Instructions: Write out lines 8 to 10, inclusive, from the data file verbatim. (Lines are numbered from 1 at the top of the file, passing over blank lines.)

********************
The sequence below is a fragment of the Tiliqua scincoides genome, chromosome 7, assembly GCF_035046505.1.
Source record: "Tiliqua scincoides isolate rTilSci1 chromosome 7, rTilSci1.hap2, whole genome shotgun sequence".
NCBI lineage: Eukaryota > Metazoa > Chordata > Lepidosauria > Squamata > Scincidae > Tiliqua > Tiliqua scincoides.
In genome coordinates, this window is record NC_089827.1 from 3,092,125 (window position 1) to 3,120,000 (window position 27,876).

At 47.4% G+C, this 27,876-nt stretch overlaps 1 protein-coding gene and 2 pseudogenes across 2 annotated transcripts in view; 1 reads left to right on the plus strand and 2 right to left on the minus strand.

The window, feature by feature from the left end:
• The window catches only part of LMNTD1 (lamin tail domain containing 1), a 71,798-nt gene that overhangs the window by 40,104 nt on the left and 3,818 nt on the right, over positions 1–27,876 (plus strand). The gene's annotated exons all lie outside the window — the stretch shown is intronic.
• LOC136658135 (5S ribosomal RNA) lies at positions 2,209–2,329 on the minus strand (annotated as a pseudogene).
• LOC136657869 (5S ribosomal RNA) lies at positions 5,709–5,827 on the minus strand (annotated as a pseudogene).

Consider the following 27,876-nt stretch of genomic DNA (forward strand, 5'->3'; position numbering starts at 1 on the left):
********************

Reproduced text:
• LOC136658135 (5S ribosomal RNA) lies at positions 2,209–2,329 on the minus strand (annotated as a pseudogene).
• LOC136657869 (5S ribosomal RNA) lies at positions 5,709–5,827 on the minus strand (annotated as a pseudogene).

Consider the following 27,876-nt stretch of genomic DNA (forward strand, 5'->3'; position numbering starts at 1 on the left):